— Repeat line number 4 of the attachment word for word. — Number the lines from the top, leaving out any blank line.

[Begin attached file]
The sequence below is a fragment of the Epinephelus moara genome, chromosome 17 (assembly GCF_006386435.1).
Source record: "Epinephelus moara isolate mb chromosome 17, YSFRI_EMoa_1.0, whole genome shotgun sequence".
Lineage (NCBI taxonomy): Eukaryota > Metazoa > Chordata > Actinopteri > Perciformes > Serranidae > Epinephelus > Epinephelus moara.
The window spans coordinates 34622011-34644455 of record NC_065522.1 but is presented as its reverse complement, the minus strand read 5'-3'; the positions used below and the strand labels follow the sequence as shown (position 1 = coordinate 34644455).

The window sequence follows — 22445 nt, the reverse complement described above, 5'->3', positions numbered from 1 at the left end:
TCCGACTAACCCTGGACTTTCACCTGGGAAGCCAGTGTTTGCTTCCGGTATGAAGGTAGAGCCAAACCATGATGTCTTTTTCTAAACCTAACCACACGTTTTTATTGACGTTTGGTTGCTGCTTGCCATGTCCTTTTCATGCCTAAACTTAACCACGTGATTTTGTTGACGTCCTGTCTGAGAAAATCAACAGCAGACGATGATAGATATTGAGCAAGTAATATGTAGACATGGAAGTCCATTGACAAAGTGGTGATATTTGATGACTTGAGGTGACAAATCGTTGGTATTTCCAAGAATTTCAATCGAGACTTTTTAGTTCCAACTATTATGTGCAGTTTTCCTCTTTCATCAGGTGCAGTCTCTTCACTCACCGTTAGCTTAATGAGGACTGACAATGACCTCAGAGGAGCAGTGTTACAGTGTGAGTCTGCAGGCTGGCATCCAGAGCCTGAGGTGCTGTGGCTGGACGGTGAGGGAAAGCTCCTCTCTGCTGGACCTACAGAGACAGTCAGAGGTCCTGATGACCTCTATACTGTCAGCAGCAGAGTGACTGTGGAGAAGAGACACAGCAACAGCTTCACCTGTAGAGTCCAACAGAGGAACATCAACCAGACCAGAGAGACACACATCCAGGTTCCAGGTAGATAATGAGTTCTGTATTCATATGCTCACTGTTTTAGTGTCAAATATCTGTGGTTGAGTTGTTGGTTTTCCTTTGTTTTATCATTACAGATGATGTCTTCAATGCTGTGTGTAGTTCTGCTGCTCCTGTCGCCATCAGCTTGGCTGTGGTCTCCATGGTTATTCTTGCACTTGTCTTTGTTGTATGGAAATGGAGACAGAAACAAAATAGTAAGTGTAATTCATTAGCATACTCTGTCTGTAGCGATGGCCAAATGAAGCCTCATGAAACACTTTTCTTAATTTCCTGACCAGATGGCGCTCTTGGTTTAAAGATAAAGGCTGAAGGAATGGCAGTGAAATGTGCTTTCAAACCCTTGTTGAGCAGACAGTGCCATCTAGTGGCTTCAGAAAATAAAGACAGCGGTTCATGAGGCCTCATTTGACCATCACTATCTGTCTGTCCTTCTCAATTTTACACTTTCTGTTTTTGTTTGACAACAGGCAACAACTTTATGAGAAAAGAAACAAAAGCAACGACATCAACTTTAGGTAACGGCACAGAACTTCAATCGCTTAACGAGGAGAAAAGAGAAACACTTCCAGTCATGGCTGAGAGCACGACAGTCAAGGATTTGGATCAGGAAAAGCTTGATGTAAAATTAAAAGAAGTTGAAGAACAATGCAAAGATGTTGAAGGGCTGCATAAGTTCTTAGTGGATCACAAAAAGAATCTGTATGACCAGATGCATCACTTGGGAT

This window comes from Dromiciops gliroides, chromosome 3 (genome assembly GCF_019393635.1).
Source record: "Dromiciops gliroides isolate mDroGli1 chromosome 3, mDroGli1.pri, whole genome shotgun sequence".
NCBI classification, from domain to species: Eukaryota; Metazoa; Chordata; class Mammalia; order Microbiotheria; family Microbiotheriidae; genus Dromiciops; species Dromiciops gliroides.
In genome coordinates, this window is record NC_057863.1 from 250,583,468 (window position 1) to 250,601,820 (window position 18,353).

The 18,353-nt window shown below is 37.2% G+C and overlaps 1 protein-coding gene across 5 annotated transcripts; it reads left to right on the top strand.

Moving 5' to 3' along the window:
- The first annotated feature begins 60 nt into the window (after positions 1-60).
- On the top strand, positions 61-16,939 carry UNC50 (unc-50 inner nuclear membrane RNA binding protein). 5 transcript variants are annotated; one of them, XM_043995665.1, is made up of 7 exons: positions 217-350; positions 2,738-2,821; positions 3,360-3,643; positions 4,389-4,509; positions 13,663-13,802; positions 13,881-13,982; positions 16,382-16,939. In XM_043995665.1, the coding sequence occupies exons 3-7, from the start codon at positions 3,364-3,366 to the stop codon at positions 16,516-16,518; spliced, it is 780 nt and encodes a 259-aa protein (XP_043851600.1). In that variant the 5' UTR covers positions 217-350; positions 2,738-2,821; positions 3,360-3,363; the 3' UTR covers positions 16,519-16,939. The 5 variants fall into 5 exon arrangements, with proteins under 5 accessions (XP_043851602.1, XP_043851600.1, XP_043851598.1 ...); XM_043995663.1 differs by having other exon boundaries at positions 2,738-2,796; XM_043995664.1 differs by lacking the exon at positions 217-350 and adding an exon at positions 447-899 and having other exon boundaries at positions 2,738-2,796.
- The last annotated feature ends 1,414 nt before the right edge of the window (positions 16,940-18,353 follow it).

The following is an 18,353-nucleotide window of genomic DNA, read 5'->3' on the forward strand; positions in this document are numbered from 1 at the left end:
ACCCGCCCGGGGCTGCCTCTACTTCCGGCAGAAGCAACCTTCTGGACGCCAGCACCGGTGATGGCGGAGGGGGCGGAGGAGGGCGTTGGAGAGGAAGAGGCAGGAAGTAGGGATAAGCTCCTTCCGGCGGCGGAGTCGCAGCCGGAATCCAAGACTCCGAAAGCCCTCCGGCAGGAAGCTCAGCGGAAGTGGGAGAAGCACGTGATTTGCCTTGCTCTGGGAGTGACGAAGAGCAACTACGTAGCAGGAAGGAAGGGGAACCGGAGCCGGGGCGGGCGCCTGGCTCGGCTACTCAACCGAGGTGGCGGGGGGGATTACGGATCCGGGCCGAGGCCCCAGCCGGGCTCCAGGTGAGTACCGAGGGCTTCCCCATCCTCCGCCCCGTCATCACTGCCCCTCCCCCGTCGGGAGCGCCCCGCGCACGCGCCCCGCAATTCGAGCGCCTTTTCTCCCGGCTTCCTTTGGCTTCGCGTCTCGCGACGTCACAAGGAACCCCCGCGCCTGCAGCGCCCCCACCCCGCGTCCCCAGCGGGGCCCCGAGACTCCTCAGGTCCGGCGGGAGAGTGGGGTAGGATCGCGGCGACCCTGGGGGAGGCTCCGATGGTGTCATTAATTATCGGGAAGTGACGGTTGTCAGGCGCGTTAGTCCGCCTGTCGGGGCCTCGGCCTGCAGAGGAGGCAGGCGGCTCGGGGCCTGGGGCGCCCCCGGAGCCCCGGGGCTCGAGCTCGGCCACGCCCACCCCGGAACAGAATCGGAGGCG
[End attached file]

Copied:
The window spans coordinates 34622011-34644455 of record NC_065522.1 but is presented as its reverse complement, the minus strand read 5'-3'; the positions used below and the strand labels follow the sequence as shown (position 1 = coordinate 34644455).